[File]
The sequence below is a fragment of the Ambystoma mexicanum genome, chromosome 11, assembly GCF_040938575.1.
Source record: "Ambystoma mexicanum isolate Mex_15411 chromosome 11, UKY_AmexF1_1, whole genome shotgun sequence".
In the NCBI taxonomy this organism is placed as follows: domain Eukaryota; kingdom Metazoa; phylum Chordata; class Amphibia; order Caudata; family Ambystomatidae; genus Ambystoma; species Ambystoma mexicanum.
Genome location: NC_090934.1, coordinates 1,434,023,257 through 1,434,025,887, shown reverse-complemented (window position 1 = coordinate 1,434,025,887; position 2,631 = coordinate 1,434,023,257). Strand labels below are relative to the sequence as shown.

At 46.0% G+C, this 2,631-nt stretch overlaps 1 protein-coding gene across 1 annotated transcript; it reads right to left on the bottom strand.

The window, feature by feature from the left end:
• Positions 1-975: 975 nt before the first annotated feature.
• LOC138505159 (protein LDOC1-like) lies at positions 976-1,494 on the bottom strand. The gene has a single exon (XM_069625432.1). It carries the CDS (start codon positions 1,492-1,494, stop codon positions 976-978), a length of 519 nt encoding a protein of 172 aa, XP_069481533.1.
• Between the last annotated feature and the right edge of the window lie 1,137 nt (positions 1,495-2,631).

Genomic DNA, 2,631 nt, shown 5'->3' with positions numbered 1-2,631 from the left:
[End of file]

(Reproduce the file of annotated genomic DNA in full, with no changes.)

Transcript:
The sequence below is a fragment of the Ambystoma mexicanum genome, chromosome 11, assembly GCF_040938575.1.
Source record: "Ambystoma mexicanum isolate Mex_15411 chromosome 11, UKY_AmexF1_1, whole genome shotgun sequence".
In the NCBI taxonomy this organism is placed as follows: domain Eukaryota; kingdom Metazoa; phylum Chordata; class Amphibia; order Caudata; family Ambystomatidae; genus Ambystoma; species Ambystoma mexicanum.
Genome location: NC_090934.1, coordinates 1,434,023,257 through 1,434,025,887, shown reverse-complemented (window position 1 = coordinate 1,434,025,887; position 2,631 = coordinate 1,434,023,257). Strand labels below are relative to the sequence as shown.

At 46.0% G+C, this 2,631-nt stretch overlaps 1 protein-coding gene across 1 annotated transcript; it reads right to left on the bottom strand.

The window, feature by feature from the left end:
• Positions 1-975: 975 nt before the first annotated feature.
• LOC138505159 (protein LDOC1-like) lies at positions 976-1,494 on the bottom strand. The gene has a single exon (XM_069625432.1). It carries the CDS (start codon positions 1,492-1,494, stop codon positions 976-978), a length of 519 nt encoding a protein of 172 aa, XP_069481533.1.
• Between the last annotated feature and the right edge of the window lie 1,137 nt (positions 1,495-2,631).

Genomic DNA, 2,631 nt, shown 5'->3' with positions numbered 1-2,631 from the left: